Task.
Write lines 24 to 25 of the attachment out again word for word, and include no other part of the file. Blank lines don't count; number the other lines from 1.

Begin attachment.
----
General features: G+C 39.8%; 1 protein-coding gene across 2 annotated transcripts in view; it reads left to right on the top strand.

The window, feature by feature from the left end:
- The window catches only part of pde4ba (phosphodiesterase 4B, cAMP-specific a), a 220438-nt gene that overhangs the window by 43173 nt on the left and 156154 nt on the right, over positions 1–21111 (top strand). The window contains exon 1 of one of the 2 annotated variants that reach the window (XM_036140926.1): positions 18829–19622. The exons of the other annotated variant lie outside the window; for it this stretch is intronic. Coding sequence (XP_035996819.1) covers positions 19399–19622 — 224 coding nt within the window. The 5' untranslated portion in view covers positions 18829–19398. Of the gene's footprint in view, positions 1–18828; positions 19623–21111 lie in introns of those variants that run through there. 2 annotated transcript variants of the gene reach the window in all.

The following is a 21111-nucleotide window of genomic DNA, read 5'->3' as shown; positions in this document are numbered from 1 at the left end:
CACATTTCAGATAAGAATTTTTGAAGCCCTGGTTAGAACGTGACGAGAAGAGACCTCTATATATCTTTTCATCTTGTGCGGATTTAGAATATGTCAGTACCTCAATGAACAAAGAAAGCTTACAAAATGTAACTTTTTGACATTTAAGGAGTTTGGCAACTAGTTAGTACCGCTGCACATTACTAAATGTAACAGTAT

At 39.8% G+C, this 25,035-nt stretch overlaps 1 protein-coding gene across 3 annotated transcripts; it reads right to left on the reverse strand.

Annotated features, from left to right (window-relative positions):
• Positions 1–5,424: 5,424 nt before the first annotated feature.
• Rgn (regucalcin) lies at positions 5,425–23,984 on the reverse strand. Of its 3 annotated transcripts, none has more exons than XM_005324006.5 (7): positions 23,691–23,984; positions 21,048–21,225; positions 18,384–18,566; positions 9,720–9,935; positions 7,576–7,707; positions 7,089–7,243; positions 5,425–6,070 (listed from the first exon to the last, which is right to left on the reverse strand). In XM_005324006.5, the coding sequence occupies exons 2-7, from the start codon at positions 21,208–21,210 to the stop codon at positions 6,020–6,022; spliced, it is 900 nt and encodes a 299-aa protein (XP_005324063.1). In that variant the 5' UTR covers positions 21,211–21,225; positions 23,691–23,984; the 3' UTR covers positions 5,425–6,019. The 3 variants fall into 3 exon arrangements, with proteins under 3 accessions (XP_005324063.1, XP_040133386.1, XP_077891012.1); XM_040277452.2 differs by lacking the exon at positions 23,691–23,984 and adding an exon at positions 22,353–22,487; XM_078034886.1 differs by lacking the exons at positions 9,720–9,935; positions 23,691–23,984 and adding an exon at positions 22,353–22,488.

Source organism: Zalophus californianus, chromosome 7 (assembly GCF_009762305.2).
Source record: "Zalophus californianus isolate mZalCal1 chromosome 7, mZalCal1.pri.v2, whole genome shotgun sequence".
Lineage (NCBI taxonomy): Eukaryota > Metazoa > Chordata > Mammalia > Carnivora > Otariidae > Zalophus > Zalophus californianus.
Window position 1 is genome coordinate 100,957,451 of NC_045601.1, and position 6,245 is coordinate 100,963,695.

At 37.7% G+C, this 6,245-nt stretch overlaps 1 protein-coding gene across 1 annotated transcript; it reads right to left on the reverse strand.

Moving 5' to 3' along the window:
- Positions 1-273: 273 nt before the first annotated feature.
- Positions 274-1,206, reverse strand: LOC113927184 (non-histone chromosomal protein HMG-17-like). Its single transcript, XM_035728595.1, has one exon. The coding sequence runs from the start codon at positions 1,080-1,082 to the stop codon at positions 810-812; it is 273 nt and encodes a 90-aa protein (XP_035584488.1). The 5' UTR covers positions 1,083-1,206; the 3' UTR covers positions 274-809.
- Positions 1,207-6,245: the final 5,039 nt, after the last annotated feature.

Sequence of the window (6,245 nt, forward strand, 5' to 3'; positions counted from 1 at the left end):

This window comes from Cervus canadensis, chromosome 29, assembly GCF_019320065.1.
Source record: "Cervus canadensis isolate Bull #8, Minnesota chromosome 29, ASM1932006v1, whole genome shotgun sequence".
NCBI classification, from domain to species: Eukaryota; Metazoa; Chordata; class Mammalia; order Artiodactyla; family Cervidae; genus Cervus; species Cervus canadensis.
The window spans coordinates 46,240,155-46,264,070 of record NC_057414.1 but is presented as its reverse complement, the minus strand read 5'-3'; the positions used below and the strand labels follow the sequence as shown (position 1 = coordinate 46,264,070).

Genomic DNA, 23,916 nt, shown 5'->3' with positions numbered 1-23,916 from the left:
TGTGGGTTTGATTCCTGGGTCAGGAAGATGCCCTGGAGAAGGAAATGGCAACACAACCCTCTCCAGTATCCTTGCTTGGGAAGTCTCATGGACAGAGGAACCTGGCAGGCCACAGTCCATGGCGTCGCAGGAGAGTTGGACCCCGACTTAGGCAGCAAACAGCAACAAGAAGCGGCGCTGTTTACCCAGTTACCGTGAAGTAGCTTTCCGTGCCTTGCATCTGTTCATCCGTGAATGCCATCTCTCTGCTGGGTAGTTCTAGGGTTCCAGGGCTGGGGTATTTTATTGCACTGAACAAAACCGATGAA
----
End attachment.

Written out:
Genomic DNA, 23,916 nt, shown 5'->3' with positions numbered 1-23,916 from the left:
TGTGGGTTTGATTCCTGGGTCAGGAAGATGCCCTGGAGAAGGAAATGGCAACACAACCCTCTCCAGTATCCTTGCTTGGGAAGTCTCATGGACAGAGGAACCTGGCAGGCCACAGTCCATGGCGTCGCAGGAGAGTTGGACCCCGACTTAGGCAGCAAACAGCAACAAGAAGCGGCGCTGTTTACCCAGTTACCGTGAAGTAGCTTTCCGTGCCTTGCATCTGTTCATCCGTGAATGCCATCTCTCTGCTGGGTAGTTCTAGGGTTCCAGGGCTGGGGTATTTTATTGCACTGAACAAAACCGATGAA